Router Keying for BGPsec
SIDR Working Group S. Turner
Internet-Draft IECA, Inc.
Intended status: BCP K. Patel
Expires: January 21, 2016 Cisco Systems
Internet Initiative Japan, Inc.
July 20, 2015
Router Keying for BGPsec
BGPsec-speaking routers are provisioned with private keys to sign BGP
messages; the corresponding public keys are published in the global
RPKI (Resource Public Key Infrastructure) thereby enabling
verification of BGPsec messages. This document describes two ways of
provisioning the public-private key-pairs: router-driven and
Status of this Memo
This Internet-Draft is submitted in full conformance with the
provisions of BCP 78 and BCP 79.
Internet-Drafts are working documents of the Internet Engineering
Task Force (IETF). Note that other groups may also distribute
working documents as Internet-Drafts. The list of current Internet-
Drafts is at http://datatracker.ietf.org/drafts/current/.
Internet-Drafts are draft documents valid for a maximum of six months
and may be updated, replaced, or obsoleted by other documents at any
time. It is inappropriate to use Internet-Drafts as reference
material or to cite them other than as "work in progress."
Copyright (c) 2015 IETF Trust and the persons identified as the
document authors. All rights reserved.
This document is subject to BCP 78 and the IETF Trust's Legal
Provisions Relating to IETF Documents
(http://trustee.ietf.org/license-info) in effect on the date of
publication of this document. Please review these documents
carefully, as they describe your rights and restrictions with respect
to this document. Code Components extracted from this document must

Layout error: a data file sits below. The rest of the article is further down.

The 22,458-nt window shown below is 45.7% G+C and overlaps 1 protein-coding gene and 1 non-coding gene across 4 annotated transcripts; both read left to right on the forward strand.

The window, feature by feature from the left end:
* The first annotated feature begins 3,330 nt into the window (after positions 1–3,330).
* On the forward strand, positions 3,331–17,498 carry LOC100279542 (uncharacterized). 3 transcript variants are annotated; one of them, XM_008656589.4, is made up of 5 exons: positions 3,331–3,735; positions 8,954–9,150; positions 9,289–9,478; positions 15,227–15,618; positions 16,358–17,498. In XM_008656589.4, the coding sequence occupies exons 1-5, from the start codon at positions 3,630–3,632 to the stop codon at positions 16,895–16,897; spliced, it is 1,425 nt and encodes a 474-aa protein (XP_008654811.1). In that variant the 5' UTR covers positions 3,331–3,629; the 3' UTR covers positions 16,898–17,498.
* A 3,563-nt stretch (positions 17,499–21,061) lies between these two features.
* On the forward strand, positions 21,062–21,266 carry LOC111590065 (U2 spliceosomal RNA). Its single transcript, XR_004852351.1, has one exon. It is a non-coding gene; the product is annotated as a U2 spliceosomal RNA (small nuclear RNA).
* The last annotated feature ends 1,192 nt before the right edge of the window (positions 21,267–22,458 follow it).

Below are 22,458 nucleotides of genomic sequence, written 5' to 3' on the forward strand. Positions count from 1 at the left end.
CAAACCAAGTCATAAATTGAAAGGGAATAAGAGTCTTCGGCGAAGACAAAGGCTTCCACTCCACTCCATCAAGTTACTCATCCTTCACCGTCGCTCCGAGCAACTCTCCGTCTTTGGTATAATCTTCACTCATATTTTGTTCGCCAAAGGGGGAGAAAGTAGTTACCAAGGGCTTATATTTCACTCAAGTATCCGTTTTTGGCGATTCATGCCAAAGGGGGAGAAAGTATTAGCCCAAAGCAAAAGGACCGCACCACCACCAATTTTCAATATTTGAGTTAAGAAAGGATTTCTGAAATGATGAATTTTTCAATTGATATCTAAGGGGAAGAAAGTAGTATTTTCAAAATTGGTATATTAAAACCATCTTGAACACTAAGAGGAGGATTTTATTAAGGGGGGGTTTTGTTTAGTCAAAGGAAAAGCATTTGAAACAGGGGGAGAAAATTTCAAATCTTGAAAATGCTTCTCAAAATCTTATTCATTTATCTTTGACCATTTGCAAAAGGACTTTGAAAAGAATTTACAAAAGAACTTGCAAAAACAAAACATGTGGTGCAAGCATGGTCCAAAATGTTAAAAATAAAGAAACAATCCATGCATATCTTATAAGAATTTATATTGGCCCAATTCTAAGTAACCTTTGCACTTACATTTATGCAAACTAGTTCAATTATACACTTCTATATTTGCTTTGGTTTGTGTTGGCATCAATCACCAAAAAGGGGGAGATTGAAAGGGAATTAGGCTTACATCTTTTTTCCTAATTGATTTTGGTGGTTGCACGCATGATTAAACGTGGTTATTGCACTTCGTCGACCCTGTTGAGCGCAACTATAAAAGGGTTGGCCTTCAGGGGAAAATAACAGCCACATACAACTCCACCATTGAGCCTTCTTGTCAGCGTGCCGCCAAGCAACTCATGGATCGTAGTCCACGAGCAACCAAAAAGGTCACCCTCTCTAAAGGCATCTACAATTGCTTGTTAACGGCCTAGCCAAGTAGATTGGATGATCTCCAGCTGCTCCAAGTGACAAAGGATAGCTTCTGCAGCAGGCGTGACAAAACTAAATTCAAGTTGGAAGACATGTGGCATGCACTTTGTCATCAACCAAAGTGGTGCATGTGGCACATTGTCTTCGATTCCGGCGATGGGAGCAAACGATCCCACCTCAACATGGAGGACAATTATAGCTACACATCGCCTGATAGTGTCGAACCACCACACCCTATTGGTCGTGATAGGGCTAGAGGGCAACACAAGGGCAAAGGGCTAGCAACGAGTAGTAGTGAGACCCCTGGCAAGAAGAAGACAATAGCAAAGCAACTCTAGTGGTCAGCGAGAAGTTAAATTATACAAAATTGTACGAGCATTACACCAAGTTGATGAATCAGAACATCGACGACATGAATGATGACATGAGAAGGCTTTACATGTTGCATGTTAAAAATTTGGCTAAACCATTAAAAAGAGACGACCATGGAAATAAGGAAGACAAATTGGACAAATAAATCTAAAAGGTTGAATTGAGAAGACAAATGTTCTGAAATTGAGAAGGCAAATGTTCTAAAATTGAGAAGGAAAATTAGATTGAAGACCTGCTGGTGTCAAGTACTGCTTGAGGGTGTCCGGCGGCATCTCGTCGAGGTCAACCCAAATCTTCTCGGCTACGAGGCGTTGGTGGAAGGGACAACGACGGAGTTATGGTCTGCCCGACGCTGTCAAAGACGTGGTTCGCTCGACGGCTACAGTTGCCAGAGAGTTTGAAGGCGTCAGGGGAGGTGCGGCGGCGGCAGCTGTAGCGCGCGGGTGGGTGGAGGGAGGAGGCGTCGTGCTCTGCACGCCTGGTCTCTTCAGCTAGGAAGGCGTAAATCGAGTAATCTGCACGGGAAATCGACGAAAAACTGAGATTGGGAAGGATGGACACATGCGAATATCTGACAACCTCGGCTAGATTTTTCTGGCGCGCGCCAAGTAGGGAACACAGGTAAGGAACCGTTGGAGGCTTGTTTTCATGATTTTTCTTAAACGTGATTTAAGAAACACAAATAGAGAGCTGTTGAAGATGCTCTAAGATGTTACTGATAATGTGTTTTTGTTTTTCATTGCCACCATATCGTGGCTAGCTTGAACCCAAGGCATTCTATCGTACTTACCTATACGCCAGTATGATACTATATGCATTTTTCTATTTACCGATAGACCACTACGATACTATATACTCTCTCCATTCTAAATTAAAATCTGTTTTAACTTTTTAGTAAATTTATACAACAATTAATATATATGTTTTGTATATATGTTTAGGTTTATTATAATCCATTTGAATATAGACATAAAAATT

include Simplified BSD License text as described in Section 4.e of
Turner, et al. Expires January 21, 2016 [Page 1]
Internet-Draft Router Keying for BGPsec July 20, 2015
the Trust Legal Provisions and are provided without warranty as
described in the Simplified BSD License.
BGPsec-speaking routers are provisioned with private keys, which
allow them to digitally sign BGP messages. To verify the signature,
the public key, in the form of a certificate [I-D.ietf-sidr-bgpsec-
pki-profiles], is published in the RPKI (Resource Public Key
Infrastructure). This document describes two methods for
provisioning the necessary public-private key-pairs: router-driven
The difference between the two methods is where the keys are
generated: on the router in the router-driven method and elsewhere in
the operator-driven method. Routers are expected to support either
one, the other, or both methods to work in various deployment
environments. Some routers may not allow the private key to be off-
loaded while other routers may. Off-loading of private keys would
support swapping of routing engines which could then have the same
private key installed in the soon-to-be online engine that had
previously been installed in the soon-to-be removed card.
The remainder of this document describes how operators can use the
two methods to provision new and existing routers.
Note: [I-D.ietf-sidr-bgpsec-pki-profiles] specifies the format for
the PKCS #10 request and [I-D.ietf-sidr-bgpsec-algs] specifies the
algorithms used to generate the signature.
The key words "MUST", "MUST NOT", "REQUIRED", "SHALL", "SHALL NOT",
"SHOULD", "SHOULD NOT", "RECOMMENDED", "MAY", and "OPTIONAL" are to
be interpreted as described in RFC 2119 [RFC2119] only when they
appear in all upper case. They may also appear in lower or mixed
case as English words, without normative meaning.
Readers are assumed to be familiar with the BGPsec protocol [I-
D.ietf-sidr-bgpsec-overview][I-D.ietf-sidr-bgpsec-protocol] and the
RPKI [RFC6480] as well as the BGPsec-specific PKI (Public Key
Infrastructure) specifications [I-D.ietf-sidr-bgpsec-pki-profiles][I-
3. Provisioning a New Router
Depending on the options supported by the new router, operators are
free to use either the router-driven or operator-driven methods.
Show full document text